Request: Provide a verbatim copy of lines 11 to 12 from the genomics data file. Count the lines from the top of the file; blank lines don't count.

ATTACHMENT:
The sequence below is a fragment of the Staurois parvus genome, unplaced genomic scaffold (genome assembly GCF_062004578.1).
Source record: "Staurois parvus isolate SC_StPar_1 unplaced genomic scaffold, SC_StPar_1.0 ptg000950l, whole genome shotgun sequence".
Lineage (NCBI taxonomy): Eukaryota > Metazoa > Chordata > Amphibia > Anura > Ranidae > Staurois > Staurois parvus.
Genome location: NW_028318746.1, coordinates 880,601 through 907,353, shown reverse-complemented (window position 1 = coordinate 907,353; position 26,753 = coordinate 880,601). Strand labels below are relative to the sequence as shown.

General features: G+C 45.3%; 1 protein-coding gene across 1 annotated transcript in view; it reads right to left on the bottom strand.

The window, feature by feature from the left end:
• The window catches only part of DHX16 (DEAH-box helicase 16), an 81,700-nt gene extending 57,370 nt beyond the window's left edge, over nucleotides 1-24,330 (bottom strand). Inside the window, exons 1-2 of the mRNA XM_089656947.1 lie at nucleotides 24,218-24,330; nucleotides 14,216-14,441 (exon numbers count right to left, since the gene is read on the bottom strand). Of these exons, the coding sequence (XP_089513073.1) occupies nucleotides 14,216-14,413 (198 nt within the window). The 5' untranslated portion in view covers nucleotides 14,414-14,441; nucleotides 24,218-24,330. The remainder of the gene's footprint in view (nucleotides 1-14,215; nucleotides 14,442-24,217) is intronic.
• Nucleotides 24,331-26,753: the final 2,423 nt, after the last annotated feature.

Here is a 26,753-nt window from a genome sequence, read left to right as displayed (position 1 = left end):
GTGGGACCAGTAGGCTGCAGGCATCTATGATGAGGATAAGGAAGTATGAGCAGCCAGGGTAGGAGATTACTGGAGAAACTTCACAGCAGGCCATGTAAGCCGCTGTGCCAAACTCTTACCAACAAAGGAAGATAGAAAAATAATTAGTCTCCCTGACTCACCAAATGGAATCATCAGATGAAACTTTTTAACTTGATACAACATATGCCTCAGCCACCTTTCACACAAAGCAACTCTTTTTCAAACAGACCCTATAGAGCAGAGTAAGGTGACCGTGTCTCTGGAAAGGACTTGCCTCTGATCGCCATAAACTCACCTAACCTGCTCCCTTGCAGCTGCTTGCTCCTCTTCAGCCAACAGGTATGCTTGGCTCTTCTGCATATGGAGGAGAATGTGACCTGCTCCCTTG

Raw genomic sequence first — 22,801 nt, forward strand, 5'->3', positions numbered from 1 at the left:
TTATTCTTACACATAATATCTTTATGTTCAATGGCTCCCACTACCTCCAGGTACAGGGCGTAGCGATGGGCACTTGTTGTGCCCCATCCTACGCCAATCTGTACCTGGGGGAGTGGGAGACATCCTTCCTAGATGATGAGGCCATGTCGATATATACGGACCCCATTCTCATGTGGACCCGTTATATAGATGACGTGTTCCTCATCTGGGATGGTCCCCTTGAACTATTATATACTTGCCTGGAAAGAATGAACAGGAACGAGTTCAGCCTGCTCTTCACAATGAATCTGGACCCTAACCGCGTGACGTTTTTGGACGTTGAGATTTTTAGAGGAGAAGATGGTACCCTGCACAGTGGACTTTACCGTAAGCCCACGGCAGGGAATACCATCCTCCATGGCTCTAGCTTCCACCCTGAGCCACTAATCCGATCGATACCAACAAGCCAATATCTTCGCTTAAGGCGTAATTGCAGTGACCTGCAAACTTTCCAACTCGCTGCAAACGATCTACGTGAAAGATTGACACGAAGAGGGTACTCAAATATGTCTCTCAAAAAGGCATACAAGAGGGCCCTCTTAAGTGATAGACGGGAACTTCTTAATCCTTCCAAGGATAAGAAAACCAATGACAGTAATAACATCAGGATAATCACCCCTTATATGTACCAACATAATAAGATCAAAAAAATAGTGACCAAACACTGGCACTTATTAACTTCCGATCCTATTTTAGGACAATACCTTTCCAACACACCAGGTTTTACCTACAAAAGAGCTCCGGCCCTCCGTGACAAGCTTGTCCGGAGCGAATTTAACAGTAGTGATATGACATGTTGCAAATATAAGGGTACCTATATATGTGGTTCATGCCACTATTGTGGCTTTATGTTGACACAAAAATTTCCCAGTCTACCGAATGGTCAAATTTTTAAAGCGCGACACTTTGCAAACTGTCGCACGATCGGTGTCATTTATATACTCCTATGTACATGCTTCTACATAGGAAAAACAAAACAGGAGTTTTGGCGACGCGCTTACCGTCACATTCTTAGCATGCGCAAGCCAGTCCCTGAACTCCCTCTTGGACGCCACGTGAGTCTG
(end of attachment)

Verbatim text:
Raw genomic sequence first — 22,801 nt, forward strand, 5'->3', positions numbered from 1 at the left:
TTATTCTTACACATAATATCTTTATGTTCAATGGCTCCCACTACCTCCAGGTACAGGGCGTAGCGATGGGCACTTGTTGTGCCCCATCCTACGCCAATCTGTACCTGGGGGAGTGGGAGACATCCTTCCTAGATGATGAGGCCATGTCGATATATACGGACCCCATTCTCATGTGGACCCGTTATATAGATGACGTGTTCCTCATCTGGGATGGTCCCCTTGAACTATTATATACTTGCCTGGAAAGAATGAACAGGAACGAGTTCAGCCTGCTCTTCACAATGAATCTGGACCCTAACCGCGTGACGTTTTTGGACGTTGAGATTTTTAGAGGAGAAGATGGTACCCTGCACAGTGGACTTTACCGTAAGCCCACGGCAGGGAATACCATCCTCCATGGCTCTAGCTTCCACCCTGAGCCACTAATCCGATCGATACCAACAAGCCAATATCTTCGCTTAAGGCGTAATTGCAGTGACCTGCAAACTTTCCAACTCGCTGCAAACGATCTACGTGAAAGATTGACACGAAGAGGGTACTCAAATATGTCTCTCAAAAAGGCATACAAGAGGGCCCTCTTAAGTGATAGACGGGAACTTCTTAATCCTTCCAAGGATAAGAAAACCAATGACAGTAATAACATCAGGATAATCACCCCTTATATGTACCAACATAATAAGATCAAAAAAATAGTGACCAAACACTGGCACTTATTAACTTCCGATCCTATTTTAGGACAATACCTTTCCAACACACCAGGTTTTACCTACAAAAGAGCTCCGGCCCTCCGTGACAAGCTTGTCCGGAGCGAATTTAACAGTAGTGATATGACATGTTGCAAATATAAGGGTACCTATATATGTGGTTCATGCCACTATTGTGGCTTTATGTTGACACAAAAATTTCCCAGTCTACCGAATGGTCAAATTTTTAAAGCGCGACACTTTGCAAACTGTCGCACGATCGGTGTCATTTATATACTCCTATGTACATGCTTCTACATAGGAAAAACAAAACAGGAGTTTTGGCGACGCGCTTACCGTCACATTCTTAGCATGCGCAAGCCAGTCCCTGAACTCCCTCTTGGACGCCACGTGAGTCTG